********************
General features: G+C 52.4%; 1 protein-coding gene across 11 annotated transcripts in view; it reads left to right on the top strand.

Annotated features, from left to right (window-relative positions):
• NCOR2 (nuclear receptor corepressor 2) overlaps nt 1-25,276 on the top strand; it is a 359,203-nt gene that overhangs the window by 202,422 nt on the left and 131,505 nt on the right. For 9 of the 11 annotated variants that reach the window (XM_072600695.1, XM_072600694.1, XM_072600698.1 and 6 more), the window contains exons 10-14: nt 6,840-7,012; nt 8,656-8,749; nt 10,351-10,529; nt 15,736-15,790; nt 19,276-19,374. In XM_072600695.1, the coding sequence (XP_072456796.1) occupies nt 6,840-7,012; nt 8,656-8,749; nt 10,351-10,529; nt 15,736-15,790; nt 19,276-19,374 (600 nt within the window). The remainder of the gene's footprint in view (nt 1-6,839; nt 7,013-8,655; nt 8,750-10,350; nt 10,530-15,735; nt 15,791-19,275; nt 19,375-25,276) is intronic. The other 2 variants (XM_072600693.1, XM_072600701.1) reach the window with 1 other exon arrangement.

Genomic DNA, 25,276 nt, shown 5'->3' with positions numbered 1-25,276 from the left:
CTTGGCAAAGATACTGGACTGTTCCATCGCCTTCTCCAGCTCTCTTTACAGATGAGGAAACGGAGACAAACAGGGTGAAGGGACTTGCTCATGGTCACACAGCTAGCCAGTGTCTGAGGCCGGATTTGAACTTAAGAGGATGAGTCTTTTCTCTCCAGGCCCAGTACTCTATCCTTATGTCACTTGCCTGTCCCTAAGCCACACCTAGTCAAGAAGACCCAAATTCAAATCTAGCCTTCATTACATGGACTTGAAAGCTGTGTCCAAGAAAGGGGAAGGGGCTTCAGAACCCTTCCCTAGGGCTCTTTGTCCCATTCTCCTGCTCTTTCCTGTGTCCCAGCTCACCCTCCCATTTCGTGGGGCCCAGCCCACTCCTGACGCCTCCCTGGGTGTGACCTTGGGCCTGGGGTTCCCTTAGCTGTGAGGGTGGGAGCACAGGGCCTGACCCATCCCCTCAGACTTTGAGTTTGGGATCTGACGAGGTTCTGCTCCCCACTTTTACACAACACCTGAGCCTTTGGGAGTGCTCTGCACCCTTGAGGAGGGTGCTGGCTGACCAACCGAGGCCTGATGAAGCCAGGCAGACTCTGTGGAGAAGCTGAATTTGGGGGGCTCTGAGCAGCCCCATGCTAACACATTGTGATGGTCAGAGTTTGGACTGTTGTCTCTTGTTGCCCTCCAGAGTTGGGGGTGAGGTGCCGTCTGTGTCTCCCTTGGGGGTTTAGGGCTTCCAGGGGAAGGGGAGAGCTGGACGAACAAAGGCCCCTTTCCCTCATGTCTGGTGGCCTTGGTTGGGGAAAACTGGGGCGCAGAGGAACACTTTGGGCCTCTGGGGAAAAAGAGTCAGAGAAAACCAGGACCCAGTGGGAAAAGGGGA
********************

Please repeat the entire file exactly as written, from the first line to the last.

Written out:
General features: G+C 52.4%; 1 protein-coding gene across 11 annotated transcripts in view; it reads left to right on the top strand.

Annotated features, from left to right (window-relative positions):
• NCOR2 (nuclear receptor corepressor 2) overlaps nt 1-25,276 on the top strand; it is a 359,203-nt gene that overhangs the window by 202,422 nt on the left and 131,505 nt on the right. For 9 of the 11 annotated variants that reach the window (XM_072600695.1, XM_072600694.1, XM_072600698.1 and 6 more), the window contains exons 10-14: nt 6,840-7,012; nt 8,656-8,749; nt 10,351-10,529; nt 15,736-15,790; nt 19,276-19,374. In XM_072600695.1, the coding sequence (XP_072456796.1) occupies nt 6,840-7,012; nt 8,656-8,749; nt 10,351-10,529; nt 15,736-15,790; nt 19,276-19,374 (600 nt within the window). The remainder of the gene's footprint in view (nt 1-6,839; nt 7,013-8,655; nt 8,750-10,350; nt 10,530-15,735; nt 15,791-19,275; nt 19,375-25,276) is intronic. The other 2 variants (XM_072600693.1, XM_072600701.1) reach the window with 1 other exon arrangement.

Genomic DNA, 25,276 nt, shown 5'->3' with positions numbered 1-25,276 from the left:
CTTGGCAAAGATACTGGACTGTTCCATCGCCTTCTCCAGCTCTCTTTACAGATGAGGAAACGGAGACAAACAGGGTGAAGGGACTTGCTCATGGTCACACAGCTAGCCAGTGTCTGAGGCCGGATTTGAACTTAAGAGGATGAGTCTTTTCTCTCCAGGCCCAGTACTCTATCCTTATGTCACTTGCCTGTCCCTAAGCCACACCTAGTCAAGAAGACCCAAATTCAAATCTAGCCTTCATTACATGGACTTGAAAGCTGTGTCCAAGAAAGGGGAAGGGGCTTCAGAACCCTTCCCTAGGGCTCTTTGTCCCATTCTCCTGCTCTTTCCTGTGTCCCAGCTCACCCTCCCATTTCGTGGGGCCCAGCCCACTCCTGACGCCTCCCTGGGTGTGACCTTGGGCCTGGGGTTCCCTTAGCTGTGAGGGTGGGAGCACAGGGCCTGACCCATCCCCTCAGACTTTGAGTTTGGGATCTGACGAGGTTCTGCTCCCCACTTTTACACAACACCTGAGCCTTTGGGAGTGCTCTGCACCCTTGAGGAGGGTGCTGGCTGACCAACCGAGGCCTGATGAAGCCAGGCAGACTCTGTGGAGAAGCTGAATTTGGGGGGCTCTGAGCAGCCCCATGCTAACACATTGTGATGGTCAGAGTTTGGACTGTTGTCTCTTGTTGCCCTCCAGAGTTGGGGGTGAGGTGCCGTCTGTGTCTCCCTTGGGGGTTTAGGGCTTCCAGGGGAAGGGGAGAGCTGGACGAACAAAGGCCCCTTTCCCTCATGTCTGGTGGCCTTGGTTGGGGAAAACTGGGGCGCAGAGGAACACTTTGGGCCTCTGGGGAAAAAGAGTCAGAGAAAACCAGGACCCAGTGGGAAAAGGGGA